Date of Award

6-8-2012

Document Type

Dissertation

Degree Name

Doctor of Philosophy (PhD)

Department

Criminology

First Advisor

John A. Lewis, Ph.D.

Second Advisor

W. Timothy Austin, Ph.D.

Third Advisor

Jennifer J. Roberts, Ph.D.

Fourth Advisor

Richard J. Hoch, Ph.D.

Abstract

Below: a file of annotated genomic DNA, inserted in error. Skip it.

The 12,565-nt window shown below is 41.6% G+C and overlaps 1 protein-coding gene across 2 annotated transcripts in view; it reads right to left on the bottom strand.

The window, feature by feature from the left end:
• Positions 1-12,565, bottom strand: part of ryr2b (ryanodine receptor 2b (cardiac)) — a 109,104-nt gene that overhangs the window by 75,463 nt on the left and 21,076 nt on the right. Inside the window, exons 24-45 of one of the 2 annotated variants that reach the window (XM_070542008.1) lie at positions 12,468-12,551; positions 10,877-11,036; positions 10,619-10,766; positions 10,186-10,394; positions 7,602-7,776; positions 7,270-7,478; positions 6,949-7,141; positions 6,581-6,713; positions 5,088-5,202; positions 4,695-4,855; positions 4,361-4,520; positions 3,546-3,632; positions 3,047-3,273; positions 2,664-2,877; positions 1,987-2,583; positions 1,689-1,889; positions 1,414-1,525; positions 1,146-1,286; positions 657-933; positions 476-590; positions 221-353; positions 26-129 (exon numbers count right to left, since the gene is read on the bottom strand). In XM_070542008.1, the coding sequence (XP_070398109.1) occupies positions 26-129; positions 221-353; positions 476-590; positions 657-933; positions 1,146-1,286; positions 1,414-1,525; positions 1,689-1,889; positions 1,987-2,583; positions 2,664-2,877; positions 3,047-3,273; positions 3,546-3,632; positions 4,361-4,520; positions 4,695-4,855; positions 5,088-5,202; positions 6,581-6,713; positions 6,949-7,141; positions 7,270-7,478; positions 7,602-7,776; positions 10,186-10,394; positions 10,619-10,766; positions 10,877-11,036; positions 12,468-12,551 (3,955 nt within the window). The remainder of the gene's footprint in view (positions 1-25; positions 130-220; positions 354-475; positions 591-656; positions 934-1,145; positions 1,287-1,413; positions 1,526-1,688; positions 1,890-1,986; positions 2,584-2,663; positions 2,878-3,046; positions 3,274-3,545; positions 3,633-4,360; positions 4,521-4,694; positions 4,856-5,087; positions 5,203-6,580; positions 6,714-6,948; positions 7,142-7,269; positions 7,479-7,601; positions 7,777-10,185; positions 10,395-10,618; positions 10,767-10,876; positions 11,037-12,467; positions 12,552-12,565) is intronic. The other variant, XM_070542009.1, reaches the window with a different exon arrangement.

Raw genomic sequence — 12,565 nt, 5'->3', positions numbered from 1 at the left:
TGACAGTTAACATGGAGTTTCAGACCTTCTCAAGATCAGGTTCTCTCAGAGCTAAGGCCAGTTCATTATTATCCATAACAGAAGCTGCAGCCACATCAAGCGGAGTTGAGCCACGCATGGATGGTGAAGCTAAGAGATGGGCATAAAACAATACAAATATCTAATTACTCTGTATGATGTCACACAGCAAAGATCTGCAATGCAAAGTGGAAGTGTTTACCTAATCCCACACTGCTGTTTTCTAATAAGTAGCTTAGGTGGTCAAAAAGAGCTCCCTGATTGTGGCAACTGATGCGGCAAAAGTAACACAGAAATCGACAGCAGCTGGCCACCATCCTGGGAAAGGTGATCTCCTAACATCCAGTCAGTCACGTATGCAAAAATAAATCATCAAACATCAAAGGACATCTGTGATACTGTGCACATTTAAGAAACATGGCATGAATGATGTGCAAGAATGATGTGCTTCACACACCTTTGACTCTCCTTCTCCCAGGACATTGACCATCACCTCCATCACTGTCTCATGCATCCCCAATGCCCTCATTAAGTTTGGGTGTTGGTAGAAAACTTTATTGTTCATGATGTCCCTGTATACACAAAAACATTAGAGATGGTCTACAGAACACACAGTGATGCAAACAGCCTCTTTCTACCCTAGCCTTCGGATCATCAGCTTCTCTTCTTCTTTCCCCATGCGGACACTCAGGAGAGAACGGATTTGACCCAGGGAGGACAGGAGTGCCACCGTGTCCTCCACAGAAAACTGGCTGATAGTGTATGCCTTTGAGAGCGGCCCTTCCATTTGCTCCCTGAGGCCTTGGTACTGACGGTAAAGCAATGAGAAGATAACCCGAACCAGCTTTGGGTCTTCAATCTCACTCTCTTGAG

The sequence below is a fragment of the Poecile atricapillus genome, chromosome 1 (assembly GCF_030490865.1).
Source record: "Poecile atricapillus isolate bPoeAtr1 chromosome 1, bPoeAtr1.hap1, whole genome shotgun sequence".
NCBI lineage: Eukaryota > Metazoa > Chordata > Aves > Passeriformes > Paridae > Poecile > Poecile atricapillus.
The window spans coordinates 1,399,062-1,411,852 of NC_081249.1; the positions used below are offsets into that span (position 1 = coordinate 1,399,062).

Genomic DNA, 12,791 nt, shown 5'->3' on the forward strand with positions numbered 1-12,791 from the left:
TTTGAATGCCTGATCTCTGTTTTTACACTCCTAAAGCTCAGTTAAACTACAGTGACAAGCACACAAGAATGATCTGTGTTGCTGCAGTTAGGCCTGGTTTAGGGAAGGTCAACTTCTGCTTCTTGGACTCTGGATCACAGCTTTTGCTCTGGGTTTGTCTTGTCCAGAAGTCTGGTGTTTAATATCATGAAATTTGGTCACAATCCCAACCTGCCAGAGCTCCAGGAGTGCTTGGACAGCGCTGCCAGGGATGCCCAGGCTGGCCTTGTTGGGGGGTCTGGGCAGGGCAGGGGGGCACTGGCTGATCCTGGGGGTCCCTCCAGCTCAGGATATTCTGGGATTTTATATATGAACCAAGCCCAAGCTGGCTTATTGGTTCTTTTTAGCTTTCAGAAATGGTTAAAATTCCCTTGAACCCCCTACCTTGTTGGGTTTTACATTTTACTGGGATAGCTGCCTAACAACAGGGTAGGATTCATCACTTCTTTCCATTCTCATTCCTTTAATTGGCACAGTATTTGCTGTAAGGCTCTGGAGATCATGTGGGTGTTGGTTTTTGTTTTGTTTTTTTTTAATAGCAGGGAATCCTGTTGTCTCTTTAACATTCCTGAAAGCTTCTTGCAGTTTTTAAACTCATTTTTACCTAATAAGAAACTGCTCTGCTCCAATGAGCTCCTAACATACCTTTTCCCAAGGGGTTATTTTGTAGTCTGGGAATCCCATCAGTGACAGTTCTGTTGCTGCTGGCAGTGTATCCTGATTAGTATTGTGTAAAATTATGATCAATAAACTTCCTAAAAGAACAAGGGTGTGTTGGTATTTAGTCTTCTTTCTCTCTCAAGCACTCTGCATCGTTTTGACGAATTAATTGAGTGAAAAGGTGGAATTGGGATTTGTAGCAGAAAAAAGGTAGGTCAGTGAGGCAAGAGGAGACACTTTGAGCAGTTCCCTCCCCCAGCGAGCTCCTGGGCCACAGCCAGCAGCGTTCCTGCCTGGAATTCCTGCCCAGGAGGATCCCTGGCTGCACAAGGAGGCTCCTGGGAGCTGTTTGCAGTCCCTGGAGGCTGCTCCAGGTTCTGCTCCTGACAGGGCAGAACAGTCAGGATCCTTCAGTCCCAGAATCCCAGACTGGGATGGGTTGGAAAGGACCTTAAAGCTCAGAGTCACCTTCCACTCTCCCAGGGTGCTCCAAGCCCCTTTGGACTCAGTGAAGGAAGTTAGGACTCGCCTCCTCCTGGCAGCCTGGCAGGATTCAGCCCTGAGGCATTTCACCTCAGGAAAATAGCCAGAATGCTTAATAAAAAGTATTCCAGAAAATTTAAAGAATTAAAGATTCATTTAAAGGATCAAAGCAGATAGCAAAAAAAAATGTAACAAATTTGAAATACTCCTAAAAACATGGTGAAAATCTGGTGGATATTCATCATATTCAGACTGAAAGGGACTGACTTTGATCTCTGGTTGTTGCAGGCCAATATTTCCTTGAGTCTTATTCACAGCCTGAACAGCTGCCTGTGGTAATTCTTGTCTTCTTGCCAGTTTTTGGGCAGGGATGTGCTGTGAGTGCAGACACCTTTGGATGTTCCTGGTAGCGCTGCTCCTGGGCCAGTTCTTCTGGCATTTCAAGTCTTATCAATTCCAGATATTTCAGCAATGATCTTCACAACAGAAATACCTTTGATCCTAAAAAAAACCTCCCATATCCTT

There has been much research written on the negative aspects associated with sprawl, such as crime, the flight of people and businesses to the suburbs, and resulting inner-city decay. However, there is a dearth of information on the effects of limiting sprawl and crime. The objective of this research was to examine the impact of an urban growth boundary (UGB) that limits uncontrolled sprawl on crime rates in Portland, Oregon. UCR data from 1975-1997 was utilized to measure the impact. Crime impacts were analyzed with time-series analysis for property crime, violent crime, and overall crime indexes. Vancouver, Washington crime data was used as a comparison group. Other smaller cities within the UGB in the Portland area also were analyzed. The results show significant increases in violent, property, and the overall crime rates in Portland. There also were significant increases in crime rates in the comparison city of Vancouver. The smaller cities showed a significant decrease in violent crimes after the implementation of the urban growth boundary, with property crimes increasing slightly. This legal impact study does provide results that can be interpreted through both ecological theories and routine activities theory. It would appear that the benefits of the urban growth boundary may be felt in the Oregon cities surrounding Portland.

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